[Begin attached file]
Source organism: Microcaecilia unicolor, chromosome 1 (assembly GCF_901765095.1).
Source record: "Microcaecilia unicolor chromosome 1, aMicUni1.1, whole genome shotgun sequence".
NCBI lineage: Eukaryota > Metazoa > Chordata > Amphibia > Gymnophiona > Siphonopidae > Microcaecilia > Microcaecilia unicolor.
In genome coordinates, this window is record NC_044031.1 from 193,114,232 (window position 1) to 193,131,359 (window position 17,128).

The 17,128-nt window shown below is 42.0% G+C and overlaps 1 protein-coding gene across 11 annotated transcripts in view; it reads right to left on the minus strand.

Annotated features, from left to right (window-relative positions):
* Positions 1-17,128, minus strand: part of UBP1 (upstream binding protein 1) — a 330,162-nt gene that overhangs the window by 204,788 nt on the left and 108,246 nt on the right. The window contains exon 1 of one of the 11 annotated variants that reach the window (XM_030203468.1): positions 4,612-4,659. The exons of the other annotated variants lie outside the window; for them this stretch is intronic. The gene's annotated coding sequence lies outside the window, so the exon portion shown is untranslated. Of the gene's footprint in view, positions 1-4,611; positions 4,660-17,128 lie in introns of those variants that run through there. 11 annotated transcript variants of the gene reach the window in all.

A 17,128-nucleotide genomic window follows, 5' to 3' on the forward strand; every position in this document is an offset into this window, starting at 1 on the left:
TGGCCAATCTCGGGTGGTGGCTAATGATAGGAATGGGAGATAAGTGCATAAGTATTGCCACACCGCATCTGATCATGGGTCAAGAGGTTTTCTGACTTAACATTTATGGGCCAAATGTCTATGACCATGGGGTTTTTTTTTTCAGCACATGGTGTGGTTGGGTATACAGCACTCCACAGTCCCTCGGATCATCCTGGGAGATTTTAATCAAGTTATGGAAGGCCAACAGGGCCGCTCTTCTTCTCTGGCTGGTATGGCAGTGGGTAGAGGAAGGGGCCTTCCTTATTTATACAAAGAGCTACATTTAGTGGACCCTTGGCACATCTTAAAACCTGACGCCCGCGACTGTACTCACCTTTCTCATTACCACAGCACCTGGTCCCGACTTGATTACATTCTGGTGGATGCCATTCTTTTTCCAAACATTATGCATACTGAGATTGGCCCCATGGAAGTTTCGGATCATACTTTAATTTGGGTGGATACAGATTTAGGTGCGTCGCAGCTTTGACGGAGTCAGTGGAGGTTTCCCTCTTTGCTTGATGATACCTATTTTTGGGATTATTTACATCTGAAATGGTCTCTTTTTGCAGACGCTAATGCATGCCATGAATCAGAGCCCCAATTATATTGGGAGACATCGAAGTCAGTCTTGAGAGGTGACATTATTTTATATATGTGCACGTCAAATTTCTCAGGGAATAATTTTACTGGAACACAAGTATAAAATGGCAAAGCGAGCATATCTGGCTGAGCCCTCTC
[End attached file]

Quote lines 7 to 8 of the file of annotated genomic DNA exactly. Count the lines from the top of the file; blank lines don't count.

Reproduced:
* Positions 1-17,128, minus strand: part of UBP1 (upstream binding protein 1) — a 330,162-nt gene that overhangs the window by 204,788 nt on the left and 108,246 nt on the right. The window contains exon 1 of one of the 11 annotated variants that reach the window (XM_030203468.1): positions 4,612-4,659. The exons of the other annotated variants lie outside the window; for them this stretch is intronic. The gene's annotated coding sequence lies outside the window, so the exon portion shown is untranslated. Of the gene's footprint in view, positions 1-4,611; positions 4,660-17,128 lie in introns of those variants that run through there. 11 annotated transcript variants of the gene reach the window in all.

A 17,128-nucleotide genomic window follows, 5' to 3' on the forward strand; every position in this document is an offset into this window, starting at 1 on the left: